Sotheby’s auctions off ancient Egyptian artifacts

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Article Summary
The ethics of private collections and ancient works of art sold at auction has long been a source of controversy, and Sotheby’s latest offerings in London are no different.

At its Ancient Sculpture & Works of Art event on Dec. 4 in London, Sotheby’s auctioned off 59 antiquities. The vast majority of these antiquities were Graeco-Roman with price tags in the thousands of pounds, but the star of the show was a Roman marble funerary portrait statue, which was auctioned for 4.1 million British pounds ($5.2 million).

However, the top five objects listed were ancient Egyptian — perhaps a nod to the enduring popularity of everything Egypt, a modern hint of “Egyptomania.” The objects had been dated to the Pharaonic dynasties: a fragment of a basalt bust of a man dated to the 26th Dynasty (664-525 B.C.), or earlier; an almost-complete limestone block statue of a man dated to the early 18th Dynasty during the period of Amenhotep I (1539-1493 B.C.); a fragment of a limestone relief dated to the 19th Dynasty, early in the reign of Ramesses II (circa 1279-1250 B.C.); a polychrome wood mummy mask dated to the 25th/early 26th Dynasty (circa 750-600 B.C.); and a bronze figure of Osiris dated to the 26th/30th Dynasty (664-342 B.C.).

Individually the five items were prevalued anywhere from 4,000 to 80,000 British pounds ($5,100-$102,000). The most expensive was the limestone relief from the reign of Ramesses II, prevalued at 80,000-120,000 pounds (roughly $102,000-$153,000). Sotheby’s declined to comment to Al-Monitor about the auction or the valuations of the objects, but the piece — showing the head of a priest facing left and holding a falcon-headed censer with hieroglyphs identifying him as the son of the vizier, Bakenptah — could be one of the first of many sunk reliefs that appeared during the reign of Ramesses II and which marked a stylistic change in relief style from his father and predecessor, Seti I, whose artisans carved in raised relief.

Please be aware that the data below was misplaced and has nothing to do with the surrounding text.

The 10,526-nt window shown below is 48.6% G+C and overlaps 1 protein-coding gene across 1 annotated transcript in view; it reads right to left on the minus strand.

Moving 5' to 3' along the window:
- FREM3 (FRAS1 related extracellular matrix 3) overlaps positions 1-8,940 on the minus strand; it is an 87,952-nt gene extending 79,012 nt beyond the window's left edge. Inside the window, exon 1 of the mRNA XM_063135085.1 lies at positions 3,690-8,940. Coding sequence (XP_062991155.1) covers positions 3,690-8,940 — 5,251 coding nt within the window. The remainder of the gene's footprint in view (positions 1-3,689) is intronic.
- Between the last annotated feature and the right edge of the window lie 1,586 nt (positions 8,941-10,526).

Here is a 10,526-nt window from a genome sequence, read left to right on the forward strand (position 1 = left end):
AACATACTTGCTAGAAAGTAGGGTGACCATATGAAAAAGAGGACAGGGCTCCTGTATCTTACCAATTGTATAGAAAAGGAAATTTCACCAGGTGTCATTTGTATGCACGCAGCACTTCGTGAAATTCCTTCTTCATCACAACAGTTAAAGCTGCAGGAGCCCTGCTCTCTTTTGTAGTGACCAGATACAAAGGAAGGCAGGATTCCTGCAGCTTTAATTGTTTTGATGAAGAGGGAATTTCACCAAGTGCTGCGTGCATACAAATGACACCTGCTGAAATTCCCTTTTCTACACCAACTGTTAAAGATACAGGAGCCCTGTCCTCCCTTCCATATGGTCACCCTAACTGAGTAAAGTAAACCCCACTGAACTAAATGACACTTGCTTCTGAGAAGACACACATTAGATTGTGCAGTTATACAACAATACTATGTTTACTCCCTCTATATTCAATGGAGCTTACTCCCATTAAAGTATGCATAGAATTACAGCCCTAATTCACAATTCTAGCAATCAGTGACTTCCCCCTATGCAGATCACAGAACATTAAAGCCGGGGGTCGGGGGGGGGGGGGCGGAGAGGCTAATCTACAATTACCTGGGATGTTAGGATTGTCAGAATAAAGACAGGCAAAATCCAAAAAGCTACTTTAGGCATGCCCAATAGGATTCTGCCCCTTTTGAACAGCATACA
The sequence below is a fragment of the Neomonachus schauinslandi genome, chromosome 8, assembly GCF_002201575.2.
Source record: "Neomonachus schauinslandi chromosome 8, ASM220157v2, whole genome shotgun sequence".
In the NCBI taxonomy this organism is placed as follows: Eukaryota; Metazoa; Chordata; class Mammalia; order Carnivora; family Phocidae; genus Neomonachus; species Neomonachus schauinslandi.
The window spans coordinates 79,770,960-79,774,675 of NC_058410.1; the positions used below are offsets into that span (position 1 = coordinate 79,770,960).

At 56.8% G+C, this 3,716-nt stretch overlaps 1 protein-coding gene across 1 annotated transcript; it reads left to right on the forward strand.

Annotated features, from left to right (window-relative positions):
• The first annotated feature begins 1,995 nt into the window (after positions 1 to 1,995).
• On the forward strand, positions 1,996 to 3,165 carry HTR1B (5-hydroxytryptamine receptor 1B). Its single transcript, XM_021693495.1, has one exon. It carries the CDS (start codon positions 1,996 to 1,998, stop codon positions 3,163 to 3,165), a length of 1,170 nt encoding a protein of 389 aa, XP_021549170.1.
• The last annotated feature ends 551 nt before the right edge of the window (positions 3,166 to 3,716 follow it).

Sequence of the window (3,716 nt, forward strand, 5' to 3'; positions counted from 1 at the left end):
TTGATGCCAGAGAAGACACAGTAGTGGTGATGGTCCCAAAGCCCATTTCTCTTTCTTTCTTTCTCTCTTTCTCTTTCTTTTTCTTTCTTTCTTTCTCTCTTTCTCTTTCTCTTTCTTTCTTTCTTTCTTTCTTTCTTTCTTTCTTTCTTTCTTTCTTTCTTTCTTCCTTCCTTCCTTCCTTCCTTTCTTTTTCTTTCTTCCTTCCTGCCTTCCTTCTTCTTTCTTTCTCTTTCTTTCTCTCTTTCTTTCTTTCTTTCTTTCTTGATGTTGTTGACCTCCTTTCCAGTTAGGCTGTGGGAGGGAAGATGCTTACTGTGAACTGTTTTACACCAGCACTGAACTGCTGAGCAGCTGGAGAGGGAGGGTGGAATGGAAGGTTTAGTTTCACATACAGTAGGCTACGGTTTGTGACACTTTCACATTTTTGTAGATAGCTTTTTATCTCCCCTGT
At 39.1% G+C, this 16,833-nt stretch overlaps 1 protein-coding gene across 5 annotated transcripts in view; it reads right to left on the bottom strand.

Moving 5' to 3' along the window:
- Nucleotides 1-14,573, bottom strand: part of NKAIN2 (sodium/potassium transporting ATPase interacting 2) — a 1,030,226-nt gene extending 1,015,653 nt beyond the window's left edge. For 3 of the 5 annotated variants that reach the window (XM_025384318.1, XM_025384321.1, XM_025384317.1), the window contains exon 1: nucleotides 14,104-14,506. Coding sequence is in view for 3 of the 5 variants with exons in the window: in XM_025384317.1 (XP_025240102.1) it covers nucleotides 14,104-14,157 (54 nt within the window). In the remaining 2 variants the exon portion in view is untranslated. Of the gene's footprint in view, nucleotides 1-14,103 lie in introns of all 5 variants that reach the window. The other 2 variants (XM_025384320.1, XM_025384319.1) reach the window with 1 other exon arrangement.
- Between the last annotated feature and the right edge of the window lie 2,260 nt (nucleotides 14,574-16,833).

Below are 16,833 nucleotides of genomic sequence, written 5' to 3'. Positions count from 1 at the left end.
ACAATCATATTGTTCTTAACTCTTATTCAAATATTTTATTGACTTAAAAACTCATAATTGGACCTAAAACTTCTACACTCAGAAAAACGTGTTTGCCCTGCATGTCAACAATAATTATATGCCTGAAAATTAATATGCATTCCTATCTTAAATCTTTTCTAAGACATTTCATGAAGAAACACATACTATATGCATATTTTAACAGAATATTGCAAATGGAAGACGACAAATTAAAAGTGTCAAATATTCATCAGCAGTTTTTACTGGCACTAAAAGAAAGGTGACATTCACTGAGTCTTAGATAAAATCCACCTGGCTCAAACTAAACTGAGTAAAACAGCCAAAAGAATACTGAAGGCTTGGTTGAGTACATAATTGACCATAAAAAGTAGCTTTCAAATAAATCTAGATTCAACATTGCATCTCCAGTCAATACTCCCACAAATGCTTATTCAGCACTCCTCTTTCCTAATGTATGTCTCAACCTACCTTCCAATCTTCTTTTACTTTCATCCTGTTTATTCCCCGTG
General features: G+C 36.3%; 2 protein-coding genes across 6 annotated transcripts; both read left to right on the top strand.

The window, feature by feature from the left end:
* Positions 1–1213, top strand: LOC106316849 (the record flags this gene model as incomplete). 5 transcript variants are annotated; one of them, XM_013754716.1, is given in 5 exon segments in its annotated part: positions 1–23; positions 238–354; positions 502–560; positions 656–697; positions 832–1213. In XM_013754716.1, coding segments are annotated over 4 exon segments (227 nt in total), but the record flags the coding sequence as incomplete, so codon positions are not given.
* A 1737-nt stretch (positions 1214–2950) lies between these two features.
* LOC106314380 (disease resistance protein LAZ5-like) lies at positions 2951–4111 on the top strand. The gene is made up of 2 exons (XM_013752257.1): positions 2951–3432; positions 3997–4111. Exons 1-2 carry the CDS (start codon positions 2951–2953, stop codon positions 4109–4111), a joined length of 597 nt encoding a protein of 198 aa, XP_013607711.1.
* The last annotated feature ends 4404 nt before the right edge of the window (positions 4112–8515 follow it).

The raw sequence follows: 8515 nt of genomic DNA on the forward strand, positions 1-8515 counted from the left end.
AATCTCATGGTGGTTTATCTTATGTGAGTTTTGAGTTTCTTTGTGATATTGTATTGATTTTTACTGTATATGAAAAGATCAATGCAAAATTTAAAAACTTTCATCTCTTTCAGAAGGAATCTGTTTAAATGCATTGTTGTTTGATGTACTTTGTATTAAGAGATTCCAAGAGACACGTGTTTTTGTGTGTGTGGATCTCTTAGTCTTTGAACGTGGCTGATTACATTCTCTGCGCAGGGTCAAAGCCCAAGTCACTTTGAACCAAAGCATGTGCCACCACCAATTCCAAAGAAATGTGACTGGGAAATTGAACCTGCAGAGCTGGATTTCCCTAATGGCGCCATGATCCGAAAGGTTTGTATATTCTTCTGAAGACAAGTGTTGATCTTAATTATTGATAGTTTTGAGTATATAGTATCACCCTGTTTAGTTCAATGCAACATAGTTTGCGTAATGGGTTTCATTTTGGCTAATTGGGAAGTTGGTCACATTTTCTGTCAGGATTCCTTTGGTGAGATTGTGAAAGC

Fatma Keshk, an archaeologist and heritage outreach specialist, told Al-Monitor, “It is very special as we do not have that many objects from [Ramesses II’s] early reign.”

In the end all but one of the objects sold for more than estimated, generating total sales of 275,000 pounds ($351,000).The block statue sold for 137,500 pounds ($175,000).

Perhaps more importantly than the price of specific objects, however, is the general issue of ethics. The auction is yet another occasion at which the morality of the private ownership of antiquities — let alone the legal movement and trade of such antiquities — might be questioned, or, in some cases, openly contested by the source countries and others that advocate object repatriation.

For example, in 2014, amid protests both inside and outside the auction room, Egypt's Ministry of Antiquities challenged Christie’s auction of a 4,500-year-old Egyptian painted limestone statue of Sekhemka, a scribe (senior administrator in the royal court). More recently, in November, the Iraqi Ministry of Culture asked Christie’s to repatriate a 7-feet-high Assyrian relief from Nimrud. In both cases, however, the items were sold. The statue went for 14 million pounds (roughly $18 million) and the relief for 21.5 million pounds ($27.4 million), the fourth- and second-most expensive antiquities ever auctioned.